A hidden enclave in the shadow of the New York Mets' new stadium, the neighborhood of Willets Point is an industrial zone fated for demolition. Filled with scrapyards and auto salvage shops, lacking sidewalks or sewage lines, the area seems ripe for urban development. But Foreign PartsA hidden enclave in the shadow of the New York Mets' new stadium, the neighborhood of Willets Point is an industrial zone fated for demolition. Filled with scrapyards and auto salvage shops, lacking sidewalks or sewage lines, the area seems ripe for urban development. But Foreign Parts discovers a strange community where wrecks, refuse and recycling form a thriving commerce. Cars are stripped, sorted and cataloged by brand and part, then resold to an endless parade of drive-thru customers. Joe, the last original resident, rages and rallies through the street like a lost King Lear, trying to contest his imminent eviction. Two lovers, Sara and Luis, struggle for food and safety through the winter while living in an abandoned van. Julia, the homeless queen of the junkyard, exalts in her beatific visions of daily life among the forgotten. The film observes and captures the struggle of a contested "eminent domain" neighborhood before its disappearance under the capitalization of New York's urban ecology. (Modulus Studios)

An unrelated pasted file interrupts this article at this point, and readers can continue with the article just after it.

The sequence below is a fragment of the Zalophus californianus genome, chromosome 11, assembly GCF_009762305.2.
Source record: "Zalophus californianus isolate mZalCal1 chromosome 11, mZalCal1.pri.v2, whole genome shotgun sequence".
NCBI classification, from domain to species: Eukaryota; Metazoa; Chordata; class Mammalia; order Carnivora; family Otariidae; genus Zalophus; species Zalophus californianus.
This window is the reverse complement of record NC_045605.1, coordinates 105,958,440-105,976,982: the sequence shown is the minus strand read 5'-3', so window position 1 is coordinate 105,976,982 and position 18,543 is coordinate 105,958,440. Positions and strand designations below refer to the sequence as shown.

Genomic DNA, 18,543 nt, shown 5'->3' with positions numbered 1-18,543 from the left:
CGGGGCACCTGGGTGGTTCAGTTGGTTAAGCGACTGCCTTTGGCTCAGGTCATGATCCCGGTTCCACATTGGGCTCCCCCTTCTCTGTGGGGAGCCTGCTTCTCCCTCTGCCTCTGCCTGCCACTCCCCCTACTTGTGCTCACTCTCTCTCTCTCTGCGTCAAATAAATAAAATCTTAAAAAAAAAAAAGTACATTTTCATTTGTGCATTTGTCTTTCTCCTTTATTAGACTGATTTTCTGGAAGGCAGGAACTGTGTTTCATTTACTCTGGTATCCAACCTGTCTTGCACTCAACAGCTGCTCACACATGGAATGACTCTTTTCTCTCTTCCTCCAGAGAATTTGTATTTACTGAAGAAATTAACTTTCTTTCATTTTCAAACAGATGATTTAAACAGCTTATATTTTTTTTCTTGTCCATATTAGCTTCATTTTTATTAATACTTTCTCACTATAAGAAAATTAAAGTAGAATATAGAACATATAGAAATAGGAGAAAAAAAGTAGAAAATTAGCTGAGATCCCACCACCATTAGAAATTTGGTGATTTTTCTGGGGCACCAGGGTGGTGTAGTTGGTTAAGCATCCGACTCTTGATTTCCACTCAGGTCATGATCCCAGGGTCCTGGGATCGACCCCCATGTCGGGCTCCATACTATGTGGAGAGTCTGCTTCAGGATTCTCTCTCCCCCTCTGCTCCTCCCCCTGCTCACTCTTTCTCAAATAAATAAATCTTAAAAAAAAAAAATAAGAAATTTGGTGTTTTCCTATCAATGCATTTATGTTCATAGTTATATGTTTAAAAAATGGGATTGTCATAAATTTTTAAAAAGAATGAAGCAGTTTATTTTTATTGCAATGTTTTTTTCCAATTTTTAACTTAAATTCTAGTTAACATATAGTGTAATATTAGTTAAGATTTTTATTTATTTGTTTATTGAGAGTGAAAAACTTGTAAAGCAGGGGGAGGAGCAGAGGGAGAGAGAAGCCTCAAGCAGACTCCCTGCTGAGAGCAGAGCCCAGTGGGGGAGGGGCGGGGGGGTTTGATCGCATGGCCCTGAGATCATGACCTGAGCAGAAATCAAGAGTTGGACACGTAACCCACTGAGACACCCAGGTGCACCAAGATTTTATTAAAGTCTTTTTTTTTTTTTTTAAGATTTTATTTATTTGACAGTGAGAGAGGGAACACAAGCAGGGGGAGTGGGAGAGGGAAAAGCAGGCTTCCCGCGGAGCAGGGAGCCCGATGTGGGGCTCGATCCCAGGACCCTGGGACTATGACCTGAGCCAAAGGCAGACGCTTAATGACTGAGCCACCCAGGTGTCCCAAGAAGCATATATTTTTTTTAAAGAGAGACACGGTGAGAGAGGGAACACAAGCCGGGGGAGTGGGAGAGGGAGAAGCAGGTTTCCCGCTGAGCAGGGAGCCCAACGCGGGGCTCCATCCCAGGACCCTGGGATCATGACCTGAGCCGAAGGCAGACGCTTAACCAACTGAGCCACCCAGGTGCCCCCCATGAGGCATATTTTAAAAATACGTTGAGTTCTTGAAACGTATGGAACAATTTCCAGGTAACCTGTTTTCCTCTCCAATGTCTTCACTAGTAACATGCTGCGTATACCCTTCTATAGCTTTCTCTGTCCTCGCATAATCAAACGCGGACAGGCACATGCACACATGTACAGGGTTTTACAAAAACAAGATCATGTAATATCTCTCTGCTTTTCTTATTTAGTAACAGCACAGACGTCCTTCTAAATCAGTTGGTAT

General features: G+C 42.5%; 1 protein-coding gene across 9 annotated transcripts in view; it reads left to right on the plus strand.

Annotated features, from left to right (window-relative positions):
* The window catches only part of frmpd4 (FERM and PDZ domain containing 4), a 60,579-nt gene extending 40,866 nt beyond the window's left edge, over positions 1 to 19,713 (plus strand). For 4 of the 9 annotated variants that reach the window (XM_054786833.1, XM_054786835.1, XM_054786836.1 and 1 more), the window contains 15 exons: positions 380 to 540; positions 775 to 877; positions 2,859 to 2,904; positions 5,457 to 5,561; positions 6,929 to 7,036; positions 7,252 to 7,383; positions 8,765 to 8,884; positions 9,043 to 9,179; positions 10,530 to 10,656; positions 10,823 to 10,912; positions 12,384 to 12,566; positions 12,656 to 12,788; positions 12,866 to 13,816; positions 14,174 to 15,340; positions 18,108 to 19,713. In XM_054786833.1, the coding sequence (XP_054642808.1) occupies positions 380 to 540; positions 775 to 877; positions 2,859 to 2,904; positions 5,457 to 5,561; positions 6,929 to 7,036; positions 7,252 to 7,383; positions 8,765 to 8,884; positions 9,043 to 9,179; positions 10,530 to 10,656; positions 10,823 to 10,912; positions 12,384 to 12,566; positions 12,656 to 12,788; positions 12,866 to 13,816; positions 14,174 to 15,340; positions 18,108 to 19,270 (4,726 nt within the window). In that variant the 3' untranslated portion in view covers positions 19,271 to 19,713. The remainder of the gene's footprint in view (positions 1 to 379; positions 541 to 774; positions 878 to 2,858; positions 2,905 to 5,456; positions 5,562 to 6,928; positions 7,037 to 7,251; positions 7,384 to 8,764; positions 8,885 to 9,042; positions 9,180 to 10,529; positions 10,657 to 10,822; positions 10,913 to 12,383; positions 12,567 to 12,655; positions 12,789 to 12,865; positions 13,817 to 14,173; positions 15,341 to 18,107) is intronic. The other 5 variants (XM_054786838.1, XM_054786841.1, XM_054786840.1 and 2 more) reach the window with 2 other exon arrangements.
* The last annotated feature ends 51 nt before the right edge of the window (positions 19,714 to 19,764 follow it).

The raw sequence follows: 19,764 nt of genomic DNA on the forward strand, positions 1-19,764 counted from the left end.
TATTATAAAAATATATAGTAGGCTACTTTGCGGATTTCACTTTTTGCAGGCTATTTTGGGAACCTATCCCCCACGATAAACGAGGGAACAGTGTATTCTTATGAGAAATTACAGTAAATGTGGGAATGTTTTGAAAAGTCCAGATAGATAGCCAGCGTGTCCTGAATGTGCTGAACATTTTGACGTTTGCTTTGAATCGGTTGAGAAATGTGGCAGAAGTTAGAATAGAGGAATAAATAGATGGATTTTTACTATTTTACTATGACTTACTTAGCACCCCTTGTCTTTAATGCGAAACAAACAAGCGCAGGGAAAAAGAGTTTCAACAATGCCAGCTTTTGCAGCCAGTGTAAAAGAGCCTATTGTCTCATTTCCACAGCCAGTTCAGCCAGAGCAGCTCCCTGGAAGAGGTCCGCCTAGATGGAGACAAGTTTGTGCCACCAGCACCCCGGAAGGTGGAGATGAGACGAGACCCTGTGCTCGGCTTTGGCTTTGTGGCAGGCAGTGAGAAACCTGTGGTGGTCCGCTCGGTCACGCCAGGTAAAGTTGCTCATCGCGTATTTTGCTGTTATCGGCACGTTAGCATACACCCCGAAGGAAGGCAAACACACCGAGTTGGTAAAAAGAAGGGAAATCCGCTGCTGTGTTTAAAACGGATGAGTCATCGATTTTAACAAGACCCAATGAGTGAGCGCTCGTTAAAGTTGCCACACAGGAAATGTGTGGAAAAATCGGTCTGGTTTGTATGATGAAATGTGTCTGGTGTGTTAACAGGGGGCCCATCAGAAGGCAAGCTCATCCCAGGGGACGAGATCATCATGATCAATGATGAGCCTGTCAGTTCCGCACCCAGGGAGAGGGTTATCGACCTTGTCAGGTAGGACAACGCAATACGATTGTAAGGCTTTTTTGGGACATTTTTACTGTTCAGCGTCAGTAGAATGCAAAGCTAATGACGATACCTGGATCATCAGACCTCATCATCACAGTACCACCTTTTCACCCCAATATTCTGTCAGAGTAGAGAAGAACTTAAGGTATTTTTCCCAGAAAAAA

- Director: J.P. Sniadecki and Verena Paravel
- Genre(s): Drama, Documentary
- More Details and Credits »
People talk but don't say too much, and as curious and thorough as Ms. Paravel and Mr. Sniadecki are - Foreign Parts is the result of many months of patient filming - they are too polite to pry. But their tact adds to the richness of their film, which discovers a busy, complicated world within the space of few unlovely city blocks.
New Yorkers and those who've been following the neighborhood's plight know exactly how this ends; at the very least, Paravel and Sniadecki have preserved the memory of what was. Sometimes, that's the most you can do.
Foreign Parts engages in sociological inquiry without narration or contextual handholding, utilizing incisive, striking aesthetics (a panorama of hanging side mirrors, worn shoes trudging through grimy puddles) to elicit potent subcultural immersion.
The reinvention of this neighborhood may be in the cause of progress for New York's urban landscape, but sometimes you can't help feeling that the planners and the bureaucrats should leave well-enough alone.